Muslim committee wants apology from M&G

2010-05-24 14:02

A newly-formed committee representing Muslims offended by a Zapiro

cartoon on the Prophet Muhammed, want an apology from the Mail & Guardian,

they said today.

The committee was also planning workshops with journalists to

explain why they are so upset.

“To a Muslim it would seem obvious, in terms of spiritual

relations, but to non-Muslims, they ask ‘why is it so?’,” Moulana Ebrahim Bham

told Sapa.

He said that while the committee, formed after a meeting of 17

groups representing Muslim leadership in the country, understood and accepted

freedom of expression, for them this was a case of “freedom to insult, and

freedom from insult”.

“That is the aspect we would like to address,” said Bham.

The furore began when a New York web-based group RevolutionMuslim

objected to the depiction of the prophet in a bear suit in the satirical cartoon

South Park.

The group found it insulting that the producers had made a joke of

Muslims’ belief that no likeness of Muhammed should be drawn, and so had instead

drawn him sitting inside a van and not visible, only talking, and then later

wearing a bear suit.

A blogger on the RevolutionMuslim website reportedly objected to

the depiction, not only of the prophet, but also of the show making fun of their

belief that he not be depicted.

The writer said the South Park creators might find themselves

suffering the same fate as Dutch film producer Theo van Goch, killed in 2004.

Van Goch had created a film about Islamic culture.

They also felt aggrieved that Christian figures Jesus and Moses had

been lampooned in South Park, saying it was also against their religion to

accept making fun of other prophets.

News reports said that Comedy Central withdrew the episode, so

Seattle-based artist Molly Norris drew a cartoon objecting to this, writing: “In

light of various threats aimed at the creators of the television show South Park

(for depicting Prophet Mohammed in a bear suit) by bloggers on

RevolutionMuslim’s website, we hereby deem May 20 2010 as the first annual

‘Everybody Draw Mohammed Day’.”

She said Comedy Central had “cooperated with terrorists and pulled

the episode”. The cartoon, headlined “Will the REAL likeness of the Prophet

Mohammed please stand up?”, has items like a tea cup, a cherry, a domino and a

box of pasta commenting individually that they are the real likeness of the

prophet.

However, Norris had since written on her website that she did not

intend “Everybody Draw Mohammed Day” to be a real day, that her satirical poster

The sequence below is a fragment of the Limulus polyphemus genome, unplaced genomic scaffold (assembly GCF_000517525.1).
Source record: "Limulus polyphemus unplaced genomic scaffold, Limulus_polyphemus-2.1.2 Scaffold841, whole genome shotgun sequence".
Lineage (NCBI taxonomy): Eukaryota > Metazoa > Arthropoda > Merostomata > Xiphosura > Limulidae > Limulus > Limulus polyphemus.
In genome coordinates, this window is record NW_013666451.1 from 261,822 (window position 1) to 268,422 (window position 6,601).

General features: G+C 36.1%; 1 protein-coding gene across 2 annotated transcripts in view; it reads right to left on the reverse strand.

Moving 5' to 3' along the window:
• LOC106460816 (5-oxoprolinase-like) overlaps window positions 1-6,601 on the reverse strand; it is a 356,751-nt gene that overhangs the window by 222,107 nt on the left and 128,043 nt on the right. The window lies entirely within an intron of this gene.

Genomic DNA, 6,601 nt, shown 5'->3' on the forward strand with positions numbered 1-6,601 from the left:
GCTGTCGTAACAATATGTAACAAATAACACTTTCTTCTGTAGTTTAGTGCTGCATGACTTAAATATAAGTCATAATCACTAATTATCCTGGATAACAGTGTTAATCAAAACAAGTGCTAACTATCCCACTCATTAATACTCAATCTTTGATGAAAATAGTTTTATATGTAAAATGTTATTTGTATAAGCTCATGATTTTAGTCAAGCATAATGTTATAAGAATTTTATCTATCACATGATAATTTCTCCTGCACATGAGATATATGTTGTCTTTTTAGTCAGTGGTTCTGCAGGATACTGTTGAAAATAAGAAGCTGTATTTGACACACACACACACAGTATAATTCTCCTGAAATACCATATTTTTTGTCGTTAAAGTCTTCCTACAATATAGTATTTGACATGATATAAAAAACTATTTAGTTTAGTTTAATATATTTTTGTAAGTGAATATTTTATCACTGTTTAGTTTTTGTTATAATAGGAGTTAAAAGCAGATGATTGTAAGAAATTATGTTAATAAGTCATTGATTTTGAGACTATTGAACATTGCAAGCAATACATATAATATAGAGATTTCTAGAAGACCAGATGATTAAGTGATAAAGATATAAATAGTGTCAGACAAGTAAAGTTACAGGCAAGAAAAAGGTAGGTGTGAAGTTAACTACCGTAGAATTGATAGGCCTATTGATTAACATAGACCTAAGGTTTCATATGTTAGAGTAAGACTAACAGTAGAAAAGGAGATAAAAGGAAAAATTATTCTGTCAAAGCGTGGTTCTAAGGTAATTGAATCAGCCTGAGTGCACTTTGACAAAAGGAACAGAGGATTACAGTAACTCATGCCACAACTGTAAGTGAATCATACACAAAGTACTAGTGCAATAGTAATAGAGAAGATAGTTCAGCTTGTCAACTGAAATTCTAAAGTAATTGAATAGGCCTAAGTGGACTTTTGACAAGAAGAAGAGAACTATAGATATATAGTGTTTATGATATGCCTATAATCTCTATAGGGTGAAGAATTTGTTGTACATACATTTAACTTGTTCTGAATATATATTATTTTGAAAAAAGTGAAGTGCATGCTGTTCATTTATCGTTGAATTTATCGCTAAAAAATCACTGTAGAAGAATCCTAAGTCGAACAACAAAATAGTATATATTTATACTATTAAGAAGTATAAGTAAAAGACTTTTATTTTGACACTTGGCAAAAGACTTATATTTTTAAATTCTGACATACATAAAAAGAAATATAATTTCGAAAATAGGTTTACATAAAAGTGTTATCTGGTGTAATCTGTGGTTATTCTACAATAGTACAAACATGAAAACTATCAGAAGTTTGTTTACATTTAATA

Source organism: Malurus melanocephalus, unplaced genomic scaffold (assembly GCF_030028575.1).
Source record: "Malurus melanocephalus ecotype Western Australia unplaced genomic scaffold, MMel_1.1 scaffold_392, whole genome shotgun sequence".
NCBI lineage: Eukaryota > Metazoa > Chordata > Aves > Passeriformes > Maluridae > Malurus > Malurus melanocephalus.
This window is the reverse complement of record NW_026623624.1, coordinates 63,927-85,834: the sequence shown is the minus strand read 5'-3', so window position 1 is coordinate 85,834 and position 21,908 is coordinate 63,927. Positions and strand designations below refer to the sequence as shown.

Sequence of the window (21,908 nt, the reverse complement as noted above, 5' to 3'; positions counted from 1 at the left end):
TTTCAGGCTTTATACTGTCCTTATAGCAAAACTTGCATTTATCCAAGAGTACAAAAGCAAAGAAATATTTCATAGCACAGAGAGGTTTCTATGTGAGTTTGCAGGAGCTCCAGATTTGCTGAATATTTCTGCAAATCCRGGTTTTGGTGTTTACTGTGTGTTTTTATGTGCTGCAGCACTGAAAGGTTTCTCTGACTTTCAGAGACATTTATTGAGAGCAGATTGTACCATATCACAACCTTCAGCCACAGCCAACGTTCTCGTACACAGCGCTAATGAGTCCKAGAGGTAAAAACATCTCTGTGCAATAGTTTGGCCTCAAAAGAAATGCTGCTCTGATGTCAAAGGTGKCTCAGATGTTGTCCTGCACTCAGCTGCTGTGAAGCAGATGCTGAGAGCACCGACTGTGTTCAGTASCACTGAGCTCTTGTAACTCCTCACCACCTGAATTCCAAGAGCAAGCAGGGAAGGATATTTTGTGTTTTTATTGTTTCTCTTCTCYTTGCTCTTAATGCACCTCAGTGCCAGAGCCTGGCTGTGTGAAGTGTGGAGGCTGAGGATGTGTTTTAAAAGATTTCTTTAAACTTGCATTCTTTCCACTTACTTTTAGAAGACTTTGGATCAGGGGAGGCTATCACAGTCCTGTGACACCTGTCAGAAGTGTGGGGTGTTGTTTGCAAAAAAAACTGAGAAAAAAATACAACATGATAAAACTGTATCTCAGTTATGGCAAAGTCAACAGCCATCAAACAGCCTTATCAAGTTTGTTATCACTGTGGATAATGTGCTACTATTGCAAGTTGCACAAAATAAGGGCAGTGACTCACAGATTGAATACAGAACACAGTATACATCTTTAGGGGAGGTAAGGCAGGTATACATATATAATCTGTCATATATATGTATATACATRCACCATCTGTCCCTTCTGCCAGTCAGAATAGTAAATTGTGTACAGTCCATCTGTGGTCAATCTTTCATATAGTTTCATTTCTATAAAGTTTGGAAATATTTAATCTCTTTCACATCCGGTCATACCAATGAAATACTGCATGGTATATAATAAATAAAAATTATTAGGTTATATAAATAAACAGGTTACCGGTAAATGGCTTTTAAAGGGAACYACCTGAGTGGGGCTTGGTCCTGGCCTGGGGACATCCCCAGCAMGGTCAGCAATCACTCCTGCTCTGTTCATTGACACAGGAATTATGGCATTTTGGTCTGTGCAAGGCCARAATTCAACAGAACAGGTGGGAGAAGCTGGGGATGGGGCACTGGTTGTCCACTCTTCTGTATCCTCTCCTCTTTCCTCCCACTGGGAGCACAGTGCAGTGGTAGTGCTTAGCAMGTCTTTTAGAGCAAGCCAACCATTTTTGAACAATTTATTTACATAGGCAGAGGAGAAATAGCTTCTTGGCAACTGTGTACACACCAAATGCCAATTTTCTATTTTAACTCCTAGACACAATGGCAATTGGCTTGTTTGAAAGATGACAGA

had been hijacked and made viral, and that she did not set up the Facebook sites

on the subject that led to the social networking site being banned in

Pakistan.

“I apologise to people of Muslim faith and ask that this ‘day’ be

called off.”

She said she had spent time with a Muslim group to understand the

sensitivity about the matter. “Thank you to those who are turning this crazy

thing into an opportunity for dialogue. Oh, and screw all of you who are mad at

me for not leading a ‘movement’.

“My cartoon was the beginning and end of what I had to say about

this creepy, historic censorship. (By the way, where is Cowardly Central now?

Pretty dang quiet. Guess they can dish it out but can’t take it.)”

South African cartoonist Jonathan Shapiro, aka Zapiro, drew the ire

of sectors of the Muslim community by drawing a cartoon of the prophet

complaining to a therapist that “Other prophets have followers with a sense of

humour”.

On Thursday evening, the M&G won an eleventh-hour court bid by

the Council of Muslim Theologians to bar the publication of the cartoon.

The United Muslim Forum of South Africa (Umfsa) said they decided

unanimously that the cartoon was “blasphemous, insulting, insensitive, and

hurtful” and that the publication must apologise for it.

“The meeting noted that there were various options available to

them including legal action and public participation in protest action,” Umfsa

statement said.

Bham said that people had been urged to register their unhappiness

in terms of the law and that there would be no violence.

The controversy came shortly after Baghdad, Iraqi capital, security

authorities said they had arrested a man who allegedly planned to attack Denmark

and the Netherlands football teams at the forthcoming Fifa Soccer World Cup in

South Africa because a Danish cartoonist and a Netherlands filmmaker had

insulted the prophet.

Zapiro followed up the therapist cartoon with one of himself

tiptoeing through a “minefield” of people wearing the headgear of various

religions.


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